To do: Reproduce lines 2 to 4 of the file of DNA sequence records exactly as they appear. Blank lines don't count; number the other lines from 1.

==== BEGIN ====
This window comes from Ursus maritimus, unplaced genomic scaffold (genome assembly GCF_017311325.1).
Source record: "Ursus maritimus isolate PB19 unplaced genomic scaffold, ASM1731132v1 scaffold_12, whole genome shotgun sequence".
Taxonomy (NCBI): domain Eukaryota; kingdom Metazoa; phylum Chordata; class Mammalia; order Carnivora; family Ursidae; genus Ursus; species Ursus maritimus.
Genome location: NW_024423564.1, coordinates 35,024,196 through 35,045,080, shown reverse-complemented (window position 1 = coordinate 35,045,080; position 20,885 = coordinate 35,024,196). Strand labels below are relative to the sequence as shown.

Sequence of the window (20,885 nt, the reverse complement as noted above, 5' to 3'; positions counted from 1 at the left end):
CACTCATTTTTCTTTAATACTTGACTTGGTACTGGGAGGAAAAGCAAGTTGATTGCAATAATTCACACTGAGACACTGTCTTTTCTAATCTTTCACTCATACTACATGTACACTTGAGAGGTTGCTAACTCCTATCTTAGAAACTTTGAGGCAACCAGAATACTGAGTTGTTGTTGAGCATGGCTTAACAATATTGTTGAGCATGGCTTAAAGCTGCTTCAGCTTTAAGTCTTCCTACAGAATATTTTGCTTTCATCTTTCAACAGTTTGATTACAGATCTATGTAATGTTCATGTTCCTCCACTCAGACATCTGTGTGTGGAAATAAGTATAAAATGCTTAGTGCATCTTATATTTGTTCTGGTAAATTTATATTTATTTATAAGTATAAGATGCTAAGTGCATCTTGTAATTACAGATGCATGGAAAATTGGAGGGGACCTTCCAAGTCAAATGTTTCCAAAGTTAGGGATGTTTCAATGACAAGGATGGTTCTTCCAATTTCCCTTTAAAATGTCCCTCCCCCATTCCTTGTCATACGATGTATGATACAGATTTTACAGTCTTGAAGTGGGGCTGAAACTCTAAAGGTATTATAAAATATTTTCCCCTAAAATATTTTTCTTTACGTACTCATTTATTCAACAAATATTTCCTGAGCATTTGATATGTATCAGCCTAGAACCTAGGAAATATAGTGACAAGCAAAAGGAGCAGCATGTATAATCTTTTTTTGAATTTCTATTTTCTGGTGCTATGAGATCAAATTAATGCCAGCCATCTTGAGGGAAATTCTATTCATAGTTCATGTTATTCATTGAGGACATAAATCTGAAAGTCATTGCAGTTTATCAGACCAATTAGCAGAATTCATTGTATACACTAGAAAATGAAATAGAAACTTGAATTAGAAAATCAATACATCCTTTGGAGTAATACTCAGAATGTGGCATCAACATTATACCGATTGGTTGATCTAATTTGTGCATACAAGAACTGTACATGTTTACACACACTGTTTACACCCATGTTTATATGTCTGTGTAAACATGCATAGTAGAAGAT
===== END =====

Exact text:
Source record: "Ursus maritimus isolate PB19 unplaced genomic scaffold, ASM1731132v1 scaffold_12, whole genome shotgun sequence".
Taxonomy (NCBI): domain Eukaryota; kingdom Metazoa; phylum Chordata; class Mammalia; order Carnivora; family Ursidae; genus Ursus; species Ursus maritimus.
Genome location: NW_024423564.1, coordinates 35,024,196 through 35,045,080, shown reverse-complemented (window position 1 = coordinate 35,045,080; position 20,885 = coordinate 35,024,196). Strand labels below are relative to the sequence as shown.